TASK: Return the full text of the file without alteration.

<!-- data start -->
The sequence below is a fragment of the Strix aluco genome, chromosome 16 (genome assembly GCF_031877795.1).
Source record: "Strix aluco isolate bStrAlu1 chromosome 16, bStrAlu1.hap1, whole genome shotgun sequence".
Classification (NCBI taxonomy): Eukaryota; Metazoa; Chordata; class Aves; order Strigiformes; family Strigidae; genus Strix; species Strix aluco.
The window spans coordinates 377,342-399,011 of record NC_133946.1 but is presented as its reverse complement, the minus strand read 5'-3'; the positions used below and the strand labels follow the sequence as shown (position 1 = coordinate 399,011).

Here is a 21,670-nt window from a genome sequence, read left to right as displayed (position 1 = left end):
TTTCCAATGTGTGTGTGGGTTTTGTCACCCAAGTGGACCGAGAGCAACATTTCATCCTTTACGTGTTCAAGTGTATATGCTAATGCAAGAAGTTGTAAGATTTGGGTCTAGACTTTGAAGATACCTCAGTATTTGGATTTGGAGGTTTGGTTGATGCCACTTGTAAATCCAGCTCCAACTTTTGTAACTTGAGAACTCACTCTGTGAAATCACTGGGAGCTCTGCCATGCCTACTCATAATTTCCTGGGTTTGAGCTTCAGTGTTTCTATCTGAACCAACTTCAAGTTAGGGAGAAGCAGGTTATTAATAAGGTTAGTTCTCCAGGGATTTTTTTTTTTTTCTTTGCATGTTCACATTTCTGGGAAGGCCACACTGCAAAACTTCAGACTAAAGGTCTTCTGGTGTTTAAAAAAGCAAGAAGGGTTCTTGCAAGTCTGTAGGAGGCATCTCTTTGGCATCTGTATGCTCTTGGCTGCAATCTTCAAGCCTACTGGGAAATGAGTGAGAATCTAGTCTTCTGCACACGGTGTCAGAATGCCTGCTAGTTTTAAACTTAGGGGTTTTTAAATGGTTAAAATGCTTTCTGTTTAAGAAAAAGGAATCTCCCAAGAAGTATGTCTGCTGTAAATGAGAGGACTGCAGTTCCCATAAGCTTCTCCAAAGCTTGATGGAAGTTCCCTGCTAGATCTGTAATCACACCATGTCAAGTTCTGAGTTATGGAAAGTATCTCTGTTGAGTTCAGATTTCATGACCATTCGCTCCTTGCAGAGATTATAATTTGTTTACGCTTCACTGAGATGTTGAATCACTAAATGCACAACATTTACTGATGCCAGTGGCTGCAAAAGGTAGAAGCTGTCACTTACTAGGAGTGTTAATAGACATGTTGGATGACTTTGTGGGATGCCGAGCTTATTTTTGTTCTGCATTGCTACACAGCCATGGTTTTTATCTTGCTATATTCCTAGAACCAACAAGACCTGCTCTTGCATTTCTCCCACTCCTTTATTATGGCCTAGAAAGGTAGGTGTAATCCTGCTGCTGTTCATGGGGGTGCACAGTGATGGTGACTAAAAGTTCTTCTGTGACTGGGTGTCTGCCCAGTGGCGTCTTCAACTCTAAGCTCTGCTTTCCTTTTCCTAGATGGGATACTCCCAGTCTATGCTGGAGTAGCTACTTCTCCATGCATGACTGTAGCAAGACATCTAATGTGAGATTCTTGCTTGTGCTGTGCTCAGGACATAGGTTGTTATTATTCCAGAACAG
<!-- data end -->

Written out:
The sequence below is a fragment of the Strix aluco genome, chromosome 16 (genome assembly GCF_031877795.1).
Source record: "Strix aluco isolate bStrAlu1 chromosome 16, bStrAlu1.hap1, whole genome shotgun sequence".
Classification (NCBI taxonomy): Eukaryota; Metazoa; Chordata; class Aves; order Strigiformes; family Strigidae; genus Strix; species Strix aluco.
The window spans coordinates 377,342-399,011 of record NC_133946.1 but is presented as its reverse complement, the minus strand read 5'-3'; the positions used below and the strand labels follow the sequence as shown (position 1 = coordinate 399,011).

Here is a 21,670-nt window from a genome sequence, read left to right as displayed (position 1 = left end):
TTTCCAATGTGTGTGTGGGTTTTGTCACCCAAGTGGACCGAGAGCAACATTTCATCCTTTACGTGTTCAAGTGTATATGCTAATGCAAGAAGTTGTAAGATTTGGGTCTAGACTTTGAAGATACCTCAGTATTTGGATTTGGAGGTTTGGTTGATGCCACTTGTAAATCCAGCTCCAACTTTTGTAACTTGAGAACTCACTCTGTGAAATCACTGGGAGCTCTGCCATGCCTACTCATAATTTCCTGGGTTTGAGCTTCAGTGTTTCTATCTGAACCAACTTCAAGTTAGGGAGAAGCAGGTTATTAATAAGGTTAGTTCTCCAGGGATTTTTTTTTTTTTCTTTGCATGTTCACATTTCTGGGAAGGCCACACTGCAAAACTTCAGACTAAAGGTCTTCTGGTGTTTAAAAAAGCAAGAAGGGTTCTTGCAAGTCTGTAGGAGGCATCTCTTTGGCATCTGTATGCTCTTGGCTGCAATCTTCAAGCCTACTGGGAAATGAGTGAGAATCTAGTCTTCTGCACACGGTGTCAGAATGCCTGCTAGTTTTAAACTTAGGGGTTTTTAAATGGTTAAAATGCTTTCTGTTTAAGAAAAAGGAATCTCCCAAGAAGTATGTCTGCTGTAAATGAGAGGACTGCAGTTCCCATAAGCTTCTCCAAAGCTTGATGGAAGTTCCCTGCTAGATCTGTAATCACACCATGTCAAGTTCTGAGTTATGGAAAGTATCTCTGTTGAGTTCAGATTTCATGACCATTCGCTCCTTGCAGAGATTATAATTTGTTTACGCTTCACTGAGATGTTGAATCACTAAATGCACAACATTTACTGATGCCAGTGGCTGCAAAAGGTAGAAGCTGTCACTTACTAGGAGTGTTAATAGACATGTTGGATGACTTTGTGGGATGCCGAGCTTATTTTTGTTCTGCATTGCTACACAGCCATGGTTTTTATCTTGCTATATTCCTAGAACCAACAAGACCTGCTCTTGCATTTCTCCCACTCCTTTATTATGGCCTAGAAAGGTAGGTGTAATCCTGCTGCTGTTCATGGGGGTGCACAGTGATGGTGACTAAAAGTTCTTCTGTGACTGGGTGTCTGCCCAGTGGCGTCTTCAACTCTAAGCTCTGCTTTCCTTTTCCTAGATGGGATACTCCCAGTCTATGCTGGAGTAGCTACTTCTCCATGCATGACTGTAGCAAGACATCTAATGTGAGATTCTTGCTTGTGCTGTGCTCAGGACATAGGTTGTTATTATTCCAGAACAG